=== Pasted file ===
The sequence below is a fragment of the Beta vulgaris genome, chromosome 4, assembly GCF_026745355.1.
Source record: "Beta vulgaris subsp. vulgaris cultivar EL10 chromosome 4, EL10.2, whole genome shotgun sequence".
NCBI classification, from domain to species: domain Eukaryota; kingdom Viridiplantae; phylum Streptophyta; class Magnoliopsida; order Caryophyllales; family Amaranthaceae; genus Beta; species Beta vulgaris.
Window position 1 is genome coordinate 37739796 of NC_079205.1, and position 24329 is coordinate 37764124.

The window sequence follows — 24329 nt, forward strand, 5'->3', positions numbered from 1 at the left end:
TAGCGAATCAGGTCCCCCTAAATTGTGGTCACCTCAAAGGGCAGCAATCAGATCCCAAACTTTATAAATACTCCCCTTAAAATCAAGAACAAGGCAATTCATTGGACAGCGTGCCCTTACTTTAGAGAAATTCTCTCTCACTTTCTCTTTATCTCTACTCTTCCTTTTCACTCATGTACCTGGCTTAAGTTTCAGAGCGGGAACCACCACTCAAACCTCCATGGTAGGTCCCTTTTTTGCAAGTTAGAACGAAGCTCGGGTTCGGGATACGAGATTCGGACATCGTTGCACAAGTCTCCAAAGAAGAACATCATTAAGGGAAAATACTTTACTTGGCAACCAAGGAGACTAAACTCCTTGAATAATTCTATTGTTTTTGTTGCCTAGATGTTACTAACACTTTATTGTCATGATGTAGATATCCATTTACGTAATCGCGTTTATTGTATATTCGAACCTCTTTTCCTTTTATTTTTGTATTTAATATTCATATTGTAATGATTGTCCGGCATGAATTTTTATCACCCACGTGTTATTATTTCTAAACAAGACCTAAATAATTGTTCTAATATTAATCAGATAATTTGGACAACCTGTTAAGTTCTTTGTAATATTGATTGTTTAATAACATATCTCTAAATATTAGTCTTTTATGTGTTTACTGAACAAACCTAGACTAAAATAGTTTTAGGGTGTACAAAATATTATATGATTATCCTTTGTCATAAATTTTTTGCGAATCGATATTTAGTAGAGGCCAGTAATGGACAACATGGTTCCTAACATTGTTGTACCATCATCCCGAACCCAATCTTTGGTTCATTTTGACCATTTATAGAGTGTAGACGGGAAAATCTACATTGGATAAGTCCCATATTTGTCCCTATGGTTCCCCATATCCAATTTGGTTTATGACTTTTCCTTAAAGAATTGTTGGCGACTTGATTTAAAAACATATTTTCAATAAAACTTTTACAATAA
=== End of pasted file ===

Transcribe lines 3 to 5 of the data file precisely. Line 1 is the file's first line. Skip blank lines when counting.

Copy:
NCBI classification, from domain to species: domain Eukaryota; kingdom Viridiplantae; phylum Streptophyta; class Magnoliopsida; order Caryophyllales; family Amaranthaceae; genus Beta; species Beta vulgaris.
Window position 1 is genome coordinate 37739796 of NC_079205.1, and position 24329 is coordinate 37764124.

The window sequence follows — 24329 nt, forward strand, 5'->3', positions numbered from 1 at the left end: